Ask A Queer: Kristian House
Today’s queer is Kristian [pronounced like “Kristen”] House, a 24-year-old woman living in Fresno, California. She is currently working as a Communication Coordinator for a local non-profit that is focused on improving the health of her community. When she’s not working, she loves to read, write, and take photos. Kristian runs a small photography business on the side and frequently photographs events or portraits. Her ultimate goal is to be a published author and to have the opportunity to interview people she admire.
If there is a word you don’t understand in this blog post, you can consult the main page of “Ask A Queer” for definitions. Now let’s get into it! The following responses from Kristian were only edited for clarity. These words and this experience are all hers.
How do you identify? What are your pronouns?
I am a bisexual woman. My pronouns are she/her.
What do you wish people understood about your identity?
The thing that I most often run into with being bisexual is the idea that my bisexuality is invalid if I'm with a man. Or the idea that bisexuality is a phase. There's this unfair assumption that bisexuality is this experimentation sexuality and not something solid or grounded. People approach bisexuality as a stopping point between being straight and coming out as gay-- which isn't fair. I feel like I'm not allowed to firmly assert who I am, because even within the LGBTQ+ community, I get invalidated. On this same note, it is also harmful that bisexuality is given a blanket treatment, meaning, if you are bisexual you are 50% attracted to men and 50% attracted to women. This simply isn't true. For each individual the attraction ratios can be different. It can be 70/30 or 90/10. But regardless of what the ratio is for the individual bisexual person, their identity as bisexual is 100% valid.
Ultimately, I wish bisexuality was approached with arms wide open acceptance and not treated as a space for debate about legitimacy.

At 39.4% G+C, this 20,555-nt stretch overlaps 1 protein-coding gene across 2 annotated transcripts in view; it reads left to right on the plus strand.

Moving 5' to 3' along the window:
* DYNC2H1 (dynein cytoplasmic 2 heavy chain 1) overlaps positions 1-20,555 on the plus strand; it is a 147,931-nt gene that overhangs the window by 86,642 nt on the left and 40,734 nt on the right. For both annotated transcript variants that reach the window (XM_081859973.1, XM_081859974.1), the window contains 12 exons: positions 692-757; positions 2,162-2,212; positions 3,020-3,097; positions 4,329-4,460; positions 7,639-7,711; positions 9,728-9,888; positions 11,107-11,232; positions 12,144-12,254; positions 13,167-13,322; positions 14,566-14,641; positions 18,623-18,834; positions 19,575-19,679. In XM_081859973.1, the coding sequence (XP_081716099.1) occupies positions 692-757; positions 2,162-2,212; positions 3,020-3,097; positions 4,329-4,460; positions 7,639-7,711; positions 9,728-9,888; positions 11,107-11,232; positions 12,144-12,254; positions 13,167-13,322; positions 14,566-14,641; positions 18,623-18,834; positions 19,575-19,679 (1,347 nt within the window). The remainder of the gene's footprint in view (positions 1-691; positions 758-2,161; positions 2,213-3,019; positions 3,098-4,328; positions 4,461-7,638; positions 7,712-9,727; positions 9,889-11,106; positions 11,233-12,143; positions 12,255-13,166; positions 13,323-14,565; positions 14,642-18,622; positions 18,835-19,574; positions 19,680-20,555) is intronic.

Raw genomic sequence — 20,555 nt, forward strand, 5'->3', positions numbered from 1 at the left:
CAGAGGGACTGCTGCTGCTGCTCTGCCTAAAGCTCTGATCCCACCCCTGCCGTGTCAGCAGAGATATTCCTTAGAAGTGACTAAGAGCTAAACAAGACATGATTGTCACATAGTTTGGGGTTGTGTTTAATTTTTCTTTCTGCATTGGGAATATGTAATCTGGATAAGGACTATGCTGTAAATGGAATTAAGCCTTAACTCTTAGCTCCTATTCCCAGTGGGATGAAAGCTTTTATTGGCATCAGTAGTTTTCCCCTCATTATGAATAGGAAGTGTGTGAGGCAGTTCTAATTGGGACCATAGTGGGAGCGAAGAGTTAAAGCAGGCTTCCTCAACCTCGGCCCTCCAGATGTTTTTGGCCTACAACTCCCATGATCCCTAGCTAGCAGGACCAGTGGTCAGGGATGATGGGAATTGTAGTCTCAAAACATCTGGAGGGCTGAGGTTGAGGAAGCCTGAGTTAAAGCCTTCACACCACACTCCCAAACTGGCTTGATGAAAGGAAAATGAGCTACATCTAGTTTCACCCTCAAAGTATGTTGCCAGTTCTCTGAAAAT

What can allocishet people do to support your community?
Don't argue with us about how "real" our identity as bisexual is. Offer up a listening ear and unconditional support. Be a champion for us in the political sphere and vote for policies that protect us and the LGBTQ+ community at large. Teach your children and your friends that heterosexuality is not the only acceptable lifestyle and normalize LGBTQ+ relationships. And just be kind. Be compassionate. Kindness goes a long way.
What do you love about being queer?
This question is not entirely easy for me to answer. I live in the Central Valley of California, which is incredibly conservative and not exactly a space for queer acceptance. So, for many hours of my life it feels like my queerness is in the background and being put on hold until I venture out into spaces where I can be embraced. But when I am finally in those safe spaces, I love being queer because of the vivacious love and liveliness of being proud to be yourself. A Pride parade, for example, is an event full of energy, acceptance, and life. It is a beautiful experience to see the queer community unite together and truly celebrate their identities.
Something I especially love about being queer is the resilience of this community. While it is heartbreaking that we get knocked down so often, it is empowering and exciting to see how strong we are and how quickly we can get back up.
How do you stay connected to the LGBTQ+ community?
As I have mentioned before, I do not exactly have easy access to the queer community locally. In the Central Valley, the queer community isn't explicitly prevalent. There are some spaces locally that I need to get more involved in, but that takes a certain amount of courage I have not fully worked up. So, my current strategy is to stay connected by engaging with the LGBTQ+ community online. I stay connected with global conversations relevant to this community and try to share resources that are helpful. I hope that in the future I can move forward by engaging with local queer spaces.
What does the LGBTQ+ community need to work on? How can they better support your identity?
Validate our identity. We [bisexuals] are not "secretly gay" or a "straight person wanting to fit in."
Describe your coming out experience in 5 words or less.
Slow. Incomplete. Twitter.
What are your favorite pieces of LGBTQ+ media?
Sherlock Holmes novels (because he and Watson are gay and I will fight to the death on this), the musical Fun Home, and Cheryl/Toni in Riverdale.
Who are your LGBTQ+ role models?
Hannah Hart, Tyler Oakley, and so many more, honestly. We are lucky to have a lot of amazing queer role models out there.
Who are your favorite LGBTQ+ celebrities?
Tyler Oakley, Lady Gaga, Ellen DeGeneres, Hannah Hart, and Tessa Thompson.
And finally, are you alright with me referring to you as “queer,” or does the term make you uncomfortable?
I love the term queer because I believe it allows us, such a massively diverse group, to unify under one thing. Labels aren't everything, and I understand that, but it can be nice to rally behind something simple and specific.